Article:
A must-have picture book that educates while it thoroughly entertains.

TO CARNIVAL!

A CELEBRATION IN SAINT LUCIA

A festive Creole story that will encourage readers to dance, sing, and celebrate Carnival.

Melba’s excitement for Carnival makes it hard for her to sleep the night before. On her way to the festival, she encounters Misyé Francois, who plays steel pan drums and sings a song about a “crazy mannikou.” Melba stops to listen a little too long and misses her bus, and both a mannikou (readers unfamiliar with St. Lucian Creole will recognize this as an opossum from the illustrations) and the drummer follow her to Carnival, as does everyone else she encounters along the way, both human and animal. When Melba nears town, she sees a crowd of brown-skinned St. Lucians dressed in costumes and bright, patterned clothes. Glatt’s stylized illustrations portray most characters with reddish-brown skin, long noses, and rosy cheeks; she paints the tropics in deep greens and bright yellows and the cityscape in an array of bright colors. Melba and friends miss the parade but make their own, delighting bystanders. The backmatter bridges cultural gaps by explaining what Creole is, defining the culturally specific language, and explaining where St. Lucia is and what Carnival celebrates, both historically and now. The author’s note reveals St. Lucian writer Paul’s motivation for creating the book, and Glatt’s illustrator’s note explains her Brazilian experience of Carnival. Glatt’s paint, pencil, and crayon illustrations truly capture the festive spirit of this celebration.

A must-have picture book that educates while it thoroughly entertains. (glossary, maps) (Picture book. 4-8)

Pub Date: April 1, 2021

ISBN: 978-1-64686-161-3

Page Count: 32

Publisher: Barefoot

Review Posted Online: Feb. 9, 2021

Kirkus Reviews Issue: March 1, 2021

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New parents of daughters will eat these up and perhaps pass on the lessons learned.

WHY A DAUGHTER NEEDS A MOM

All the reasons why a daughter needs a mother.

Each spread features an adorable cartoon animal parent-child pair on the recto opposite a rhyming verse: “I’ll always support you in giving your all / in every endeavor, the big and the small, / and be there to catch you in case you should fall. / I hope you believe this is true.” A virtually identical book, Why a Daughter Needs a Dad, publishes simultaneously. Both address standing up for yourself and your values, laughing to ease troubles, being thankful, valuing friendship, persevering and dreaming big, being truthful, thinking through decisions, and being open to differences, among other topics. Though the sentiments/life lessons here and in the companion title are heartfelt and important, there are much better ways to deliver them. These books are likely to go right over children’s heads and developmental levels (especially with the rather advanced vocabulary); their parents are the more likely audience, and for them, the books provide some coaching in what kids need to hear. The two books are largely interchangeable, especially since there are so few references to mom or dad, but one spread in each book reverts to stereotype: Dad balances the two-wheeler, and mom helps with clothing and hair styles. Since the books are separate, it aids in customization for many families.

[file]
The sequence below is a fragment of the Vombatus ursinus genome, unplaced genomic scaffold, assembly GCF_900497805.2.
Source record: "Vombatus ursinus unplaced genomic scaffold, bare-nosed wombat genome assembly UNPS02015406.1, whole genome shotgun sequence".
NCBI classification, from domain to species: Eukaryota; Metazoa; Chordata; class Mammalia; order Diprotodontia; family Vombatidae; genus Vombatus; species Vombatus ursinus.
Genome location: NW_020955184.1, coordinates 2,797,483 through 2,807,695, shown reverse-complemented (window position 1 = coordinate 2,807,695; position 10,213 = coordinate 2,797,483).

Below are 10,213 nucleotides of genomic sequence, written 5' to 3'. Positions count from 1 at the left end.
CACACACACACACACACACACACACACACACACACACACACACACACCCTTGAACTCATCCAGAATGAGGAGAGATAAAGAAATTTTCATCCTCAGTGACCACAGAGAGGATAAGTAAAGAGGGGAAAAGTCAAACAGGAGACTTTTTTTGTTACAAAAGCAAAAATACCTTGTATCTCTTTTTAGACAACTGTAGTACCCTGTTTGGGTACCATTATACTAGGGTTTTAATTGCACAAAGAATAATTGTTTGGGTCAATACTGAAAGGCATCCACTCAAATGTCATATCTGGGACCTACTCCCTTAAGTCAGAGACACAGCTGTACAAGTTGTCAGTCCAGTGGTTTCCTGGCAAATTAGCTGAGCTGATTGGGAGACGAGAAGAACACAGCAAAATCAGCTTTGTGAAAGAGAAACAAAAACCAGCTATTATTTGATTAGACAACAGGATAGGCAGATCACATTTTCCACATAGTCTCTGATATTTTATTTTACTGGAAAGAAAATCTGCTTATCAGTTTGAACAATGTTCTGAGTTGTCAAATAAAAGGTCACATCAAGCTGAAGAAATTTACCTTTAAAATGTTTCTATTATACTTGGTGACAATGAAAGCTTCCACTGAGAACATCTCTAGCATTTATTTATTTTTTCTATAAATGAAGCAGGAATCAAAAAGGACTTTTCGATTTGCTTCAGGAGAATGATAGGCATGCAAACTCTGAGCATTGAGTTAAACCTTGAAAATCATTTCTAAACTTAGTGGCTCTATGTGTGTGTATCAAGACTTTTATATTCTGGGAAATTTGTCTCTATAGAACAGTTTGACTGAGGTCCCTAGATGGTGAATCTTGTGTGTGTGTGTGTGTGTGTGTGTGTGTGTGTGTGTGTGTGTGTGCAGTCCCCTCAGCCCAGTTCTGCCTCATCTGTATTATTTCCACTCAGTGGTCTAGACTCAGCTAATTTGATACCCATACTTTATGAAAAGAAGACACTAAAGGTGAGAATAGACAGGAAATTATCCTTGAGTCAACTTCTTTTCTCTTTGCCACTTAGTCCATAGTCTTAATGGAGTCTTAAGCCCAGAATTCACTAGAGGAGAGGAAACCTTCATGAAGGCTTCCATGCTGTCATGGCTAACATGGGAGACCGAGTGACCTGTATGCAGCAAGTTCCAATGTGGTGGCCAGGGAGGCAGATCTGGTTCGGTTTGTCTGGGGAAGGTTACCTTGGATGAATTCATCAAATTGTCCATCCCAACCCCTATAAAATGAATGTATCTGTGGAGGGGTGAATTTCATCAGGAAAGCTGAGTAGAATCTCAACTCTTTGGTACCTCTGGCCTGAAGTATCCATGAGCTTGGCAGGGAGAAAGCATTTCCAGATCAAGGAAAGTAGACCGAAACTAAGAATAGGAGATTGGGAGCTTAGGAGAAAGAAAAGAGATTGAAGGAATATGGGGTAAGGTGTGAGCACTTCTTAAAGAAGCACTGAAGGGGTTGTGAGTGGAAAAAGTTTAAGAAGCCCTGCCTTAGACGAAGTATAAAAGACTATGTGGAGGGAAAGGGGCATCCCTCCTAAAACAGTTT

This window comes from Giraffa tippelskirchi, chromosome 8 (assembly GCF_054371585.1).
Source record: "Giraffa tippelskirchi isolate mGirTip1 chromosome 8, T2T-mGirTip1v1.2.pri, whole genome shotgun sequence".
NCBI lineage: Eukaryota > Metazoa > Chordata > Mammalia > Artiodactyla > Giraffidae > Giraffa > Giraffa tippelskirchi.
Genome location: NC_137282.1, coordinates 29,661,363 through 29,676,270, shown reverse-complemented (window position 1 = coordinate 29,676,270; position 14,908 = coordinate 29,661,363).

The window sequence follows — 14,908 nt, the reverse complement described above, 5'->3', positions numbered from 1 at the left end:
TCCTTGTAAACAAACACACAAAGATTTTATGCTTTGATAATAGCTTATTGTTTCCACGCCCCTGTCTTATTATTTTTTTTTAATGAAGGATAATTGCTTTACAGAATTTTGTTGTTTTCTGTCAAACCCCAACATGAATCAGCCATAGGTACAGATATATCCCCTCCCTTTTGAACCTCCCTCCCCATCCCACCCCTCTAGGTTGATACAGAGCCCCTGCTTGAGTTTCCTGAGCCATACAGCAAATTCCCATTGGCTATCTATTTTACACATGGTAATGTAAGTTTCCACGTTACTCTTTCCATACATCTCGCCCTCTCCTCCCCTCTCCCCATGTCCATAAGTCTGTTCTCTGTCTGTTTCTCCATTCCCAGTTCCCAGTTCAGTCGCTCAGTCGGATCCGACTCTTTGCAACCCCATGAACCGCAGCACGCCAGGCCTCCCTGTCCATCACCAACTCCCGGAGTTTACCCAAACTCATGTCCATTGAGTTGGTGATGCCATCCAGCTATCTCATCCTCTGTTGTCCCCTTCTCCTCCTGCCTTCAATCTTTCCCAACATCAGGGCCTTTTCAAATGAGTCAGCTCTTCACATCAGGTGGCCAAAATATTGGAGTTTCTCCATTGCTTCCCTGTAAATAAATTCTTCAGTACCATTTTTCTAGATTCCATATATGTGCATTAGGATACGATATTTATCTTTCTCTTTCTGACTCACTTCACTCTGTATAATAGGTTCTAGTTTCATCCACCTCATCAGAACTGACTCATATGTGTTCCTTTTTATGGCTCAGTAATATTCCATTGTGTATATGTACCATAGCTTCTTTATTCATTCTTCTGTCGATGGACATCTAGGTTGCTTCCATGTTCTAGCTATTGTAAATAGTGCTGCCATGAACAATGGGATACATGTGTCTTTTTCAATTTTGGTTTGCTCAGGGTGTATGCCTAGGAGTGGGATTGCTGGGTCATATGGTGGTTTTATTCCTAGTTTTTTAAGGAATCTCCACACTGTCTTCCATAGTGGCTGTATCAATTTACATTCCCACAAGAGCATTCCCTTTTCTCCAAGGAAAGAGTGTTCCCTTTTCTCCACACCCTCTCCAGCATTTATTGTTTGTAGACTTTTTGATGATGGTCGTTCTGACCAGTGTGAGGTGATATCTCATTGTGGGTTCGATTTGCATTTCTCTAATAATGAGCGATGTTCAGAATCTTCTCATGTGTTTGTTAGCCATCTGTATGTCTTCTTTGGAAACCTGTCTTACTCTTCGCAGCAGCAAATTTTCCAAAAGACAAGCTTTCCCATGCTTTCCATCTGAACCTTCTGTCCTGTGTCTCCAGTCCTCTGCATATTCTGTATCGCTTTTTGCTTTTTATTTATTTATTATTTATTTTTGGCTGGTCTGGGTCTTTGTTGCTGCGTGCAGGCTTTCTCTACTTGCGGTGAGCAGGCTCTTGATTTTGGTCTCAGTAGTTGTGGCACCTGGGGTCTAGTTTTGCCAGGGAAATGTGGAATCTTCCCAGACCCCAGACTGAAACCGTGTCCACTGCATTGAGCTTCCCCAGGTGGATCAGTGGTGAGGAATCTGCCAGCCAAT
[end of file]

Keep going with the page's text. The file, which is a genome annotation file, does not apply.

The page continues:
New parents of daughters will eat these up and perhaps pass on the lessons learned. (Picture book. 4-8, adult)

Pub Date: May 1, 2019

ISBN: 978-1-4926-6781-0

Page Count: 32

Publisher: Sourcebooks Jabberwocky

Review Posted Online: March 17, 2019

Kirkus Reviews Issue: April 1, 2019

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The tips garnered here could be used to scare just about anyone, and for those scared of ghosts, at least your carpets will...

HOW TO SCARE A GHOST

From the How To... series

Reagan and Wildish continue their How to… series with this Halloween-themed title.

If you’ve ever had a hankering to scare a ghost, this handbook is what you need. In it, a pair of siblings shows readers “how to attract a ghost” (they like creepily carved pumpkins and glitter), identify a ghost (real ghosts “never, ever open doors”), and scare a ghost (making faces, telling scary stories). Also included is a warning not to go too far—a vacuum is over-the-top on the scary chart for ghosts. Once you’ve calmed your ghost again, it’s time to play (just not hide-and-seek or on a trampoline) and then decide on costumes for trick-or-treating. Your ghost will also need to learn Halloween etiquette (knocking instead of floating through doors). The title seems a little misleading considering only two spreads are dedicated to trying to scare a ghost, but the package as a whole is entertaining. Wildish’s digital cartoon illustrations are as bright as ever, and the brother and sister duo have especially expressive faces. Both are white-presenting, as are all the other characters except for some kids in the very last spread.

The tips garnered here could be used to scare just about anyone, and for those scared of ghosts, at least your carpets will be clean from all the vacuuming. (Picture book. 4-8)

Pub Date: Aug. 21, 2018

ISBN: 978-1-5247-0190-1

Page Count: 32

Publisher: Knopf

Review Posted Online: July 16, 2018

Kirkus Reviews Issue: Aug. 1, 2018

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